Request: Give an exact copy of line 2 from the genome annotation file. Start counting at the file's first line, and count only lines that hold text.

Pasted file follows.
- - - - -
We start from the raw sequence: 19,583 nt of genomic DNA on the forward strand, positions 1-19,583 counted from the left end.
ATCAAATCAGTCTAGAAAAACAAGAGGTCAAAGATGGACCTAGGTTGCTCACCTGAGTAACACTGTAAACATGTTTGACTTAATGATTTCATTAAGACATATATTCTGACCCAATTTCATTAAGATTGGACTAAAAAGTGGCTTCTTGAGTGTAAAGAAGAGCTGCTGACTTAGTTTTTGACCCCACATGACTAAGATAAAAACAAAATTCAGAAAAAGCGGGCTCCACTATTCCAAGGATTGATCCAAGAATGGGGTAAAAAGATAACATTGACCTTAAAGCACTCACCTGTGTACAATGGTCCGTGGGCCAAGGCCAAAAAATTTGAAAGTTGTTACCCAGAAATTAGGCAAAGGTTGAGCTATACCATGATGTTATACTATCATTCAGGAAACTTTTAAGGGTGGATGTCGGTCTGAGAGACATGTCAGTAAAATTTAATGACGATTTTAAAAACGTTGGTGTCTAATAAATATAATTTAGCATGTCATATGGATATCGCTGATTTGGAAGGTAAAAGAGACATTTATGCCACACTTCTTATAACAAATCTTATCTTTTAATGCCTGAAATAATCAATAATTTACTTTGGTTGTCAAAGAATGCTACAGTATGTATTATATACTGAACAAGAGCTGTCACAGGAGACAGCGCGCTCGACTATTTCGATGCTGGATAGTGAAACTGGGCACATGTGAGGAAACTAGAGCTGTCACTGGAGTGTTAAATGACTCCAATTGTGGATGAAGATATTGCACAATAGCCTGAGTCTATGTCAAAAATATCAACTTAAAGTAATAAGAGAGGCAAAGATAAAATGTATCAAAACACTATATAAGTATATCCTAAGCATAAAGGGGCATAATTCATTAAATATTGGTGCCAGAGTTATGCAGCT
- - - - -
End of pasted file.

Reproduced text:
ATCAAATCAGTCTAGAAAAACAAGAGGTCAAAGATGGACCTAGGTTGCTCACCTGAGTAACACTGTAAACATGTTTGACTTAATGATTTCATTAAGACATATATTCTGACCCAATTTCATTAAGATTGGACTAAAAAGTGGCTTCTTGAGTGTAAAGAAGAGCTGCTGACTTAGTTTTTGACCCCACATGACTAAGATAAAAACAAAATTCAGAAAAAGCGGGCTCCACTATTCCAAGGATTGATCCAAGAATGGGGTAAAAAGATAACATTGACCTTAAAGCACTCACCTGTGTACAATGGTCCGTGGGCCAAGGCCAAAAAATTTGAAAGTTGTTACCCAGAAATTAGGCAAAGGTTGAGCTATACCATGATGTTATACTATCATTCAGGAAACTTTTAAGGGTGGATGTCGGTCTGAGAGACATGTCAGTAAAATTTAATGACGATTTTAAAAACGTTGGTGTCTAATAAATATAATTTAGCATGTCATATGGATATCGCTGATTTGGAAGGTAAAAGAGACATTTATGCCACACTTCTTATAACAAATCTTATCTTTTAATGCCTGAAATAATCAATAATTTACTTTGGTTGTCAAAGAATGCTACAGTATGTATTATATACTGAACAAGAGCTGTCACAGGAGACAGCGCGCTCGACTATTTCGATGCTGGATAGTGAAACTGGGCACATGTGAGGAAACTAGAGCTGTCACTGGAGTGTTAAATGACTCCAATTGTGGATGAAGATATTGCACAATAGCCTGAGTCTATGTCAAAAATATCAACTTAAAGTAATAAGAGAGGCAAAGATAAAATGTATCAAAACACTATATAAGTATATCCTAAGCATAAAGGGGCATAATTCATTAAATATTGGTGCCAGAGTTATGCAGCT